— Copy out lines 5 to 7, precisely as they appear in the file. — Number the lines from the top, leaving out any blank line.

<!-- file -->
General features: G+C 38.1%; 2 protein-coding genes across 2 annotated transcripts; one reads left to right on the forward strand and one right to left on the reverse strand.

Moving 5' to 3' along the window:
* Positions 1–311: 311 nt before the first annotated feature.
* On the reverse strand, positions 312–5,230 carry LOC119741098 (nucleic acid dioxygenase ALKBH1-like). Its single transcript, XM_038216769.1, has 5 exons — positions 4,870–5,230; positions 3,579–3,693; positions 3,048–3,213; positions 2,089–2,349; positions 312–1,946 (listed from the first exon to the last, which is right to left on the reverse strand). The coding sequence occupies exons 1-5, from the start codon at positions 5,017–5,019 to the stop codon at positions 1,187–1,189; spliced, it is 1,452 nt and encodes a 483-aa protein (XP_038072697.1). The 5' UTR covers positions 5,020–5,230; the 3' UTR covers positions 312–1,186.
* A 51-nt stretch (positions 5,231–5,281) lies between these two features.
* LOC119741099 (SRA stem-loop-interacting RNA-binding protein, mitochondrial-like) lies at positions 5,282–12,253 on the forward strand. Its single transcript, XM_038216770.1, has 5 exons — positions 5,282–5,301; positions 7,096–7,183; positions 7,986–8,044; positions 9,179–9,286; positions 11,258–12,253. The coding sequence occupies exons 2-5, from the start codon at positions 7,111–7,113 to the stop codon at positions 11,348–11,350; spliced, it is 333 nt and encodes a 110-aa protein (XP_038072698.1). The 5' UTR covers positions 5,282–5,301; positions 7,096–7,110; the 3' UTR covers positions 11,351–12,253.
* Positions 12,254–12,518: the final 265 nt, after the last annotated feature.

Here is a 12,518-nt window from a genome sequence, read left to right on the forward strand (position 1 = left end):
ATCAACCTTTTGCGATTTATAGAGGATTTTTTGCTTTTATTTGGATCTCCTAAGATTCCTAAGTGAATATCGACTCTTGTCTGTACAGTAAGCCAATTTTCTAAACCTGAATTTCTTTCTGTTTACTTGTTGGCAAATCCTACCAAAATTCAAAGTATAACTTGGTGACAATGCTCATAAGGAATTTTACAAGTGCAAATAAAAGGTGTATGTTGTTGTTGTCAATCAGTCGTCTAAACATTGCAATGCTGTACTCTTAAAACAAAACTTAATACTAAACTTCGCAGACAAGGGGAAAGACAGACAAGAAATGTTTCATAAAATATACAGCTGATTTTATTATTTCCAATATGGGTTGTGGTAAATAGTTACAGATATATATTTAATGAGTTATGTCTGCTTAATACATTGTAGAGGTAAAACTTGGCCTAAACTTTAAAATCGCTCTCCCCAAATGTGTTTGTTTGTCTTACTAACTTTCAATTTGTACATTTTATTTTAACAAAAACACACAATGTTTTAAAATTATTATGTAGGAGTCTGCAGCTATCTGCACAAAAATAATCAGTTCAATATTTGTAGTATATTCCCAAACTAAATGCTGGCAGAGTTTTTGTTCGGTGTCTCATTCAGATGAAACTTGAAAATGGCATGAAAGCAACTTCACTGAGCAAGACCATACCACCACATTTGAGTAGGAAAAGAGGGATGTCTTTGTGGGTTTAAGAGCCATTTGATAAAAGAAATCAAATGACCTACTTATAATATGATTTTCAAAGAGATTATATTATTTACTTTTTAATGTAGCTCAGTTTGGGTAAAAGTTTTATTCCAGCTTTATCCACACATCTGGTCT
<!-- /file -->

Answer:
* A 51-nt stretch (positions 5,231–5,281) lies between these two features.
* LOC119741099 (SRA stem-loop-interacting RNA-binding protein, mitochondrial-like) lies at positions 5,282–12,253 on the forward strand. Its single transcript, XM_038216770.1, has 5 exons — positions 5,282–5,301; positions 7,096–7,183; positions 7,986–8,044; positions 9,179–9,286; positions 11,258–12,253. The coding sequence occupies exons 2-5, from the start codon at positions 7,111–7,113 to the stop codon at positions 11,348–11,350; spliced, it is 333 nt and encodes a 110-aa protein (XP_038072698.1). The 5' UTR covers positions 5,282–5,301; positions 7,096–7,110; the 3' UTR covers positions 11,351–12,253.
* Positions 12,254–12,518: the final 265 nt, after the last annotated feature.